In defence of journalism schools

Originally published in Media Magazine, Winter 2003.

Journalism schools have always been viewed with skepticism in a craft where being a skeptic is a basic job requirement

And it’s easy to write them off. After all, a good liberal education rounded off with a dose of life experience is a pretty good way to get started, and much of what we do can be learned on the job

But the schools have an important role nonetheless, especially today when the practice of journalism is more challenging and complicated than ever. For sure I have a built-in bias, in that I graduated with a BJ from Carleton and teach part time at Ryerson. But my reasons go much deeper than mere pride or self interest

When journalism schools are doing their job well, they form a backbone of professional formation we would be foolish to give up

Take the subject I write about here: computer-assisted reporting. You can certainly learn the mechanics of using database and spreadsheet programs at a business college, but those technical skills won’t teach you how to use them to unearth stories

The way journalists use these tools is unlike the way anyone else uses them

Only a journalism school can teach those methods because why would anyone else bother? And without the complementary interviewing, writing and reporting skills, the ability to use CAR isn’t much use

The same goes for other specialized skills such as pursuing investigations or photojournalism. A J school is the only place that can bring it all together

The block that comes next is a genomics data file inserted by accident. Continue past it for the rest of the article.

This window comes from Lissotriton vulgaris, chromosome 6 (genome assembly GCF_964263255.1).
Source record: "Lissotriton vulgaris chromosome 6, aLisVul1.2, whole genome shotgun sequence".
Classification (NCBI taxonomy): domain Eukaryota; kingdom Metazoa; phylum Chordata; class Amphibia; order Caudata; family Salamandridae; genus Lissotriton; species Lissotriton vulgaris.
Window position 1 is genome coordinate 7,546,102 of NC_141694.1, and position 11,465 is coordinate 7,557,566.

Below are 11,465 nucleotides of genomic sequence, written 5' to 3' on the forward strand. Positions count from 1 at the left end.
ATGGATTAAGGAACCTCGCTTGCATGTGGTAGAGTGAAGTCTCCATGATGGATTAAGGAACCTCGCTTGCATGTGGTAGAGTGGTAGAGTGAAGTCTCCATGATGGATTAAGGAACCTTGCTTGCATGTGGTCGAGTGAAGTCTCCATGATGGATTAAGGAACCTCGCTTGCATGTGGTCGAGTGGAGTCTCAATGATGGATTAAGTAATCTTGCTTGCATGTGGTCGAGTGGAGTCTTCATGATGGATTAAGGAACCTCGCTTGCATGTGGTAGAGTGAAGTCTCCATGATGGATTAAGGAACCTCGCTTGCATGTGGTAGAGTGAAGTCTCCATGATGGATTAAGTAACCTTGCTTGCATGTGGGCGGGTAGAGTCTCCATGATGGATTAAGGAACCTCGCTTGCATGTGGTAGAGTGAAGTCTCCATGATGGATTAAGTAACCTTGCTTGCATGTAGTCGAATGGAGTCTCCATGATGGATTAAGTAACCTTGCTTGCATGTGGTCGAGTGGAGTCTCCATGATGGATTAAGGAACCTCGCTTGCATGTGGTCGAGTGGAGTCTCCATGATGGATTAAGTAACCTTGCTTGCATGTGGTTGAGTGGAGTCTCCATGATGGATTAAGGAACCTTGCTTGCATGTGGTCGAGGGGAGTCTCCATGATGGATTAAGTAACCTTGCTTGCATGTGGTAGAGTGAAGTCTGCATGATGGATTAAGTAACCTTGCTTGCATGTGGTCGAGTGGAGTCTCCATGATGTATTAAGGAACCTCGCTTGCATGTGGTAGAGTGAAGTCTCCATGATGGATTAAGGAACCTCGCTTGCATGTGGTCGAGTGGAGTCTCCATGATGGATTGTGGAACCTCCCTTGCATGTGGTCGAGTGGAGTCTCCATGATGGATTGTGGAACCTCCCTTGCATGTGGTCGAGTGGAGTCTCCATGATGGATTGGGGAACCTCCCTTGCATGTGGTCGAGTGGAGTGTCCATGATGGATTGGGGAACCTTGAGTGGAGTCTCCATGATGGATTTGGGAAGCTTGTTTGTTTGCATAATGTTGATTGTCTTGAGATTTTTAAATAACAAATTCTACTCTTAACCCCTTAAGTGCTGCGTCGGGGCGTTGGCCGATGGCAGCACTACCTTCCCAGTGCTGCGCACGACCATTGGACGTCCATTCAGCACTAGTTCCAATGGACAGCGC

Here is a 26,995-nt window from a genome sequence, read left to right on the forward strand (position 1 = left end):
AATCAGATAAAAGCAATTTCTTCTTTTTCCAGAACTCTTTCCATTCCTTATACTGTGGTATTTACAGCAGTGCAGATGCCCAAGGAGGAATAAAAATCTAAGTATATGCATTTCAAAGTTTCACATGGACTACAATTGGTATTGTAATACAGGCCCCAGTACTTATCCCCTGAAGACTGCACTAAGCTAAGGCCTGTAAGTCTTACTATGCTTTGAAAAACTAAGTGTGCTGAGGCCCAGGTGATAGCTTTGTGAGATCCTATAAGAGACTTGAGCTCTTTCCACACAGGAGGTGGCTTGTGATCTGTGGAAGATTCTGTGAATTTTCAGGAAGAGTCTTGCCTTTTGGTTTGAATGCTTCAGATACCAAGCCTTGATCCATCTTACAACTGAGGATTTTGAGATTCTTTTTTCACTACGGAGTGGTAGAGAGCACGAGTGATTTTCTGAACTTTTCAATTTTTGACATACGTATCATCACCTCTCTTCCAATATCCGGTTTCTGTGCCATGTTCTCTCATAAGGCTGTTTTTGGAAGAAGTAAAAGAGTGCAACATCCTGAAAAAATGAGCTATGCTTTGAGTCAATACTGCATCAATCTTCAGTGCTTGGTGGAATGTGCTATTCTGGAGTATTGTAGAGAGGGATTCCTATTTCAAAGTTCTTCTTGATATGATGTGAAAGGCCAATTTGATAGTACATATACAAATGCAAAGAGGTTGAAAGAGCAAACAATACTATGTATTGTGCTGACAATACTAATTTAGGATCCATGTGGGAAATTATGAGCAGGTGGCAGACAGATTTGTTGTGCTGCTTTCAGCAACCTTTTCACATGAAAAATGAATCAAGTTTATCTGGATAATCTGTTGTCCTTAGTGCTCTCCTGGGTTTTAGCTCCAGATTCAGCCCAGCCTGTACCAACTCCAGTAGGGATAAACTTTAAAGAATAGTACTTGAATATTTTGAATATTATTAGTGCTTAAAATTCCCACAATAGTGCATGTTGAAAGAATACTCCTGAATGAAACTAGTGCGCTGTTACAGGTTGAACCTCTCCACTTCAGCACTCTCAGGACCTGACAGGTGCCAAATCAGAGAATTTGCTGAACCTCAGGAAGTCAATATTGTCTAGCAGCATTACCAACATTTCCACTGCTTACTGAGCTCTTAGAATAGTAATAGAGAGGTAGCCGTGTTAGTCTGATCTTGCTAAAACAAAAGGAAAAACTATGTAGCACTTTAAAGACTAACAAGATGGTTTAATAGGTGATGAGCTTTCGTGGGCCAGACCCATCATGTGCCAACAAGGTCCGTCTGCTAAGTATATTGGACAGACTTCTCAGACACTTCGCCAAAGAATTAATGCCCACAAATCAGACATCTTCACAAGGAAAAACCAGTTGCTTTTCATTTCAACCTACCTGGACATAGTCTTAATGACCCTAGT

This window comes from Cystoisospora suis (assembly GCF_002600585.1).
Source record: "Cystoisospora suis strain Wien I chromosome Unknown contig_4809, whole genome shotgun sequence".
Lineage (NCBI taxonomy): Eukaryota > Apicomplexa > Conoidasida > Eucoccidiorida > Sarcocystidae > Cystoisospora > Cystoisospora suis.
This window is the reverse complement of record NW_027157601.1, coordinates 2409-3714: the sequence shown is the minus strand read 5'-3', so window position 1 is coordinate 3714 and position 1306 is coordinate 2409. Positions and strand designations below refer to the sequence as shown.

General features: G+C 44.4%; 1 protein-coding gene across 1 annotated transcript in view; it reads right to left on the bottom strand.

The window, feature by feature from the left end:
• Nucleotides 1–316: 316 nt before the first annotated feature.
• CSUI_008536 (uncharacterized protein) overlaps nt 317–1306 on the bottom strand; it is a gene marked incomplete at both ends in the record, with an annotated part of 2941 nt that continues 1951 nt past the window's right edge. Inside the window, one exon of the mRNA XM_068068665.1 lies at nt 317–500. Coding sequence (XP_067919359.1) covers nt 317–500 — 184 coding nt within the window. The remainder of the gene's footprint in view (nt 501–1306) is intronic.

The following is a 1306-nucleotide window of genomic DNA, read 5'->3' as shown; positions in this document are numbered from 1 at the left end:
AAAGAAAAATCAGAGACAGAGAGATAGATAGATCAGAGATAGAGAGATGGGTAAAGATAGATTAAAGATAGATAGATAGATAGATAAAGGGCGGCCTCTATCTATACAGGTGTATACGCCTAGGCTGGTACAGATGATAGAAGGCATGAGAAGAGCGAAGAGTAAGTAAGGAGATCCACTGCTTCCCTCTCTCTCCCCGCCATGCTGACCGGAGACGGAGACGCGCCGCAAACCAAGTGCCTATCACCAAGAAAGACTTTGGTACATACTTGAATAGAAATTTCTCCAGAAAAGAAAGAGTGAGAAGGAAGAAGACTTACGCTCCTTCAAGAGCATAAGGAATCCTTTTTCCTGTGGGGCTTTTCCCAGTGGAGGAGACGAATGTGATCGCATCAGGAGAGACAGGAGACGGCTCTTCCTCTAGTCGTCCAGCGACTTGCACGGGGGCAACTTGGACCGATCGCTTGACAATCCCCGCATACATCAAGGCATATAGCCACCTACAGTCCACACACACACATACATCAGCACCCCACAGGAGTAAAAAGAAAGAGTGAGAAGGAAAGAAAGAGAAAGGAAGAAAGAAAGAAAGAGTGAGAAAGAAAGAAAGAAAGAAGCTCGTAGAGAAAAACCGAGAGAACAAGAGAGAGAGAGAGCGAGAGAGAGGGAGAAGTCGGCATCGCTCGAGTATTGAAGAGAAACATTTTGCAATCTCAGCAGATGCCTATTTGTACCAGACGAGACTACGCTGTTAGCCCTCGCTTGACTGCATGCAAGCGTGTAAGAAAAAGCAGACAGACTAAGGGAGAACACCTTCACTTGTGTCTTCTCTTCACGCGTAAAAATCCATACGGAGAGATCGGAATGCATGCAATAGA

Another reason to have journalism schools is to gather in one place talented professionals who have worked in the field, as well as academics who have undertaken the professional study of journalism

When paired with the use of sessional lecturers drawn from newsrooms, a rich and challenging intellectual environment is created that can only serve to advance our craft and give the students a real head start as they begin their careers

Many students find mentors among the journalism faculties, people they go back to again and again long after they have graduated.Not insignificantly, the schools also bring like-minded people together. I don’t need to tell you that journalism is unlike just about any other line of work.We don’t play by the same rules as the rest of society. Instead of conformity, we treasure individuality. Rather than aiming to please authority, we challenge it

And we live by constant deadlines. The journalism school is the perfect place to simulate that environment while instilling our shared values

Finally, having journalism schools makes a statement that what we do matters and we care enough about it to nurture it for the next generation

Students today have more choices than they have ever had, from the broadly academic environment at Carleton, to the practical orientation at Ryerson, to the skill-focused programs at many community colleges. Tens of thousands of students and graduates can’t be so horribly wrong

Which isn’t to say J-schools shouldn’t be working to keep up with the constantly-changing business and regularly renewing their faculties. For while the schools are indispensable when they are good, they also have the potential to be very bad when they slide into formulas, complacency or mediocrity

And while the schools will continue to graduate talented journalists, many others will come to our business by other means. Which is fine, because in the end what makes journalism strong is its diversity, not some ideological commitment to journalism schools

I am proud to say that I have a BJ from Carleton, and am honoured to have studied under the likes of the late and great Phyllis Wilson, who taught us to love writing, especially when we spelled names correctly; the late Wilfrid Kesterton, who fostered my lifelong fascination with media law; and the very much alive and kicking Peter Johansen, who had everything to teach about common decency and taking the time to get it right

These people helped me get started in the best job there is, bar none, and I can only thank them for it